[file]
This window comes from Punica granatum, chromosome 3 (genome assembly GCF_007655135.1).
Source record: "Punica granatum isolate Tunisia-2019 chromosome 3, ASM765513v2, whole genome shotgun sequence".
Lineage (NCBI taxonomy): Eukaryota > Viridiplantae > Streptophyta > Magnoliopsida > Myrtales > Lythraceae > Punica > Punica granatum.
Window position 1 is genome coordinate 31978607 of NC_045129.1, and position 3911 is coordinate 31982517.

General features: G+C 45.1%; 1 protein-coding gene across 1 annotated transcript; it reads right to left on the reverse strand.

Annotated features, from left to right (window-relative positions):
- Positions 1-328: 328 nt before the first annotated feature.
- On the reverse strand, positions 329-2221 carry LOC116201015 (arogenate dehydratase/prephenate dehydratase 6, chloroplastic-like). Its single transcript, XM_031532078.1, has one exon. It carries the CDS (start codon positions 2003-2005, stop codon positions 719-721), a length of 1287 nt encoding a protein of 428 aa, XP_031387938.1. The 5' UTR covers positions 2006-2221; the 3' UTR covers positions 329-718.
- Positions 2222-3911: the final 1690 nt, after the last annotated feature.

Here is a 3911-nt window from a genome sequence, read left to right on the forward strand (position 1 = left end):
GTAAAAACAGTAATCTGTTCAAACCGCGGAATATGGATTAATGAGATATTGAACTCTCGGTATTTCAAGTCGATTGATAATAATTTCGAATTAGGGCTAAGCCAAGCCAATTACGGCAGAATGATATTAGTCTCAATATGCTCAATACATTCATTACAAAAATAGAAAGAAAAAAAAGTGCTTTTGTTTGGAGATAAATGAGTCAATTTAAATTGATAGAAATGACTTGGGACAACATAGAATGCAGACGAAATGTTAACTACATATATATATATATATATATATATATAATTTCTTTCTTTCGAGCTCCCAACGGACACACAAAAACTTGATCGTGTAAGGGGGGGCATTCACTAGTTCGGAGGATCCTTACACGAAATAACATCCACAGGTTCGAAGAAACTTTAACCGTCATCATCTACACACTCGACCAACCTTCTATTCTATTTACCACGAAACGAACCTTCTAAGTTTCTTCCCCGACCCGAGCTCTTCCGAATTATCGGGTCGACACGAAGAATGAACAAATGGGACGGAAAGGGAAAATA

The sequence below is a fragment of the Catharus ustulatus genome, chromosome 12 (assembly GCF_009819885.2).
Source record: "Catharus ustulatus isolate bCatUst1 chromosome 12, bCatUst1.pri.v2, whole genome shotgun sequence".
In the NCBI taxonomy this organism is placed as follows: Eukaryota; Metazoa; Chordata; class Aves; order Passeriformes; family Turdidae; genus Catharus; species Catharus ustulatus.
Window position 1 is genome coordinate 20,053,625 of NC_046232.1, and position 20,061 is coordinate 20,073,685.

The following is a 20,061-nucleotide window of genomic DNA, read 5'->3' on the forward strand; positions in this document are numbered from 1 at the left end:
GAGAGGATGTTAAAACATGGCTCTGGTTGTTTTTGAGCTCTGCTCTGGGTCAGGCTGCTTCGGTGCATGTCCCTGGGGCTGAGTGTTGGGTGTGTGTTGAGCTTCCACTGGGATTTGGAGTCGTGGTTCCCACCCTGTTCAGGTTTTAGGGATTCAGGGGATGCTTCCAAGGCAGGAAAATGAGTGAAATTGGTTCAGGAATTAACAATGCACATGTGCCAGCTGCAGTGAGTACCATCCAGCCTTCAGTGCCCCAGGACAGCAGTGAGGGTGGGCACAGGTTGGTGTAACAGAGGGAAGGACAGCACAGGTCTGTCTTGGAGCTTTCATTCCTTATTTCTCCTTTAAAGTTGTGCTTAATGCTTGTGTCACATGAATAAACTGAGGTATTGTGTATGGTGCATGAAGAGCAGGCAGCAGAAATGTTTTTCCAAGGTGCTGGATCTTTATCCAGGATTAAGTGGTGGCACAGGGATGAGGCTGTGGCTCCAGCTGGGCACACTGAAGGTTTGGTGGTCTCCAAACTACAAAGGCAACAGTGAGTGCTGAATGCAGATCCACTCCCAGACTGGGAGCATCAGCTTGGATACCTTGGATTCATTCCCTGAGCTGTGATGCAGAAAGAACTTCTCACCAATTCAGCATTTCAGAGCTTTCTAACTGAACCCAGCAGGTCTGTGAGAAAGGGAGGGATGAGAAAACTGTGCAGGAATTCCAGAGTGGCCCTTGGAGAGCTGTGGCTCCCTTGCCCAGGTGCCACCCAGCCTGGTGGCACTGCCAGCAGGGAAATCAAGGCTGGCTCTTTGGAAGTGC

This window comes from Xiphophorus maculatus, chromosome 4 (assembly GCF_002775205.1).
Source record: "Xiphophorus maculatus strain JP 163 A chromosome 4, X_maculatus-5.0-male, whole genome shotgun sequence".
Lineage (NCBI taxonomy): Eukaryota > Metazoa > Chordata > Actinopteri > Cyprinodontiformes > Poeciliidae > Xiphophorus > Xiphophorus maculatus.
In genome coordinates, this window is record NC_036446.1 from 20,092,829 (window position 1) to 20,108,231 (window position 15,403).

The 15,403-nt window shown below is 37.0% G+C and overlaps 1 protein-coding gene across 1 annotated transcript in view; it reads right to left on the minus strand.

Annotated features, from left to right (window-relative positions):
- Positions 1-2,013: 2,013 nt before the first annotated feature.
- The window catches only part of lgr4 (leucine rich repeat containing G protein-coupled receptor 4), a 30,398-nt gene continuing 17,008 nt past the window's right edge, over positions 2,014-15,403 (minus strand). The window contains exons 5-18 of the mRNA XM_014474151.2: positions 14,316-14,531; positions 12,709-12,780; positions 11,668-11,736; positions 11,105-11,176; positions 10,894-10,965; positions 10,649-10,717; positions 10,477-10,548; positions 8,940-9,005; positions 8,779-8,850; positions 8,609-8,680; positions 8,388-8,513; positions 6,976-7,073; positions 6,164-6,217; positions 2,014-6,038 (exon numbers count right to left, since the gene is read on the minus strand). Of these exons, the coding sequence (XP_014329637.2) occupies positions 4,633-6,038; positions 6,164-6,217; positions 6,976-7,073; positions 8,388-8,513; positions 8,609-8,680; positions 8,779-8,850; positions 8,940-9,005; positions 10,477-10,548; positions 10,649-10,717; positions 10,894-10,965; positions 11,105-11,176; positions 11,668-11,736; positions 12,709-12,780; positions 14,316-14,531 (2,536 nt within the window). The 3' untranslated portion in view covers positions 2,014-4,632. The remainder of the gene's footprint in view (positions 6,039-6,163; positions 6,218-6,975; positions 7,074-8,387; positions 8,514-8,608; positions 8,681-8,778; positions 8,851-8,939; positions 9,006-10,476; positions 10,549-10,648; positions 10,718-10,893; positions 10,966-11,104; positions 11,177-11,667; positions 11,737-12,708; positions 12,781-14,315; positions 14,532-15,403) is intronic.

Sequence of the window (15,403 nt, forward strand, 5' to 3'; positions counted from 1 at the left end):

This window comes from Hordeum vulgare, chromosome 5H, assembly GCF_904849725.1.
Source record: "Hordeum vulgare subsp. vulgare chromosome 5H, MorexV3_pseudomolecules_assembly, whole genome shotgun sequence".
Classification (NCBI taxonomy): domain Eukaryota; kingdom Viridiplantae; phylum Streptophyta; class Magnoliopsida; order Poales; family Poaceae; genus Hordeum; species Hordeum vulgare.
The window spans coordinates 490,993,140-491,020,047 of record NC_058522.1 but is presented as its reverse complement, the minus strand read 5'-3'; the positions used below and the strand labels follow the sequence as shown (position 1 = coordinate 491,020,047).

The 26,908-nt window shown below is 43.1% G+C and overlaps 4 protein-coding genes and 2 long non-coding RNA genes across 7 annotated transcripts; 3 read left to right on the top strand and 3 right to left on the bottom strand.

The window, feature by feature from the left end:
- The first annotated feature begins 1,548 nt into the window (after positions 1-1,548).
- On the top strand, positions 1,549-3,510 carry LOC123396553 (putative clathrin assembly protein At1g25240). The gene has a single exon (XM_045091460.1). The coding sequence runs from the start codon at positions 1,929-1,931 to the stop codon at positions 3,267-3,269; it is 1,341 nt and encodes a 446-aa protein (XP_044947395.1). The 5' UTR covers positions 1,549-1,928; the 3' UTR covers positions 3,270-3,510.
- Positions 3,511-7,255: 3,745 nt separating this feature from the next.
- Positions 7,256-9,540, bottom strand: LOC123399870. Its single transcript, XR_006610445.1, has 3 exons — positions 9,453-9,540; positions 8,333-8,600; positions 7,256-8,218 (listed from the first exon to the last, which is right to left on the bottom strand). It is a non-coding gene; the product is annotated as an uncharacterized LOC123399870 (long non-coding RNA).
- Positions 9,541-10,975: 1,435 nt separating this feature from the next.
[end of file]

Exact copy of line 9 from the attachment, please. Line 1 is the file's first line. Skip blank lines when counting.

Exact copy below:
- Positions 2222-3911: the final 1690 nt, after the last annotated feature.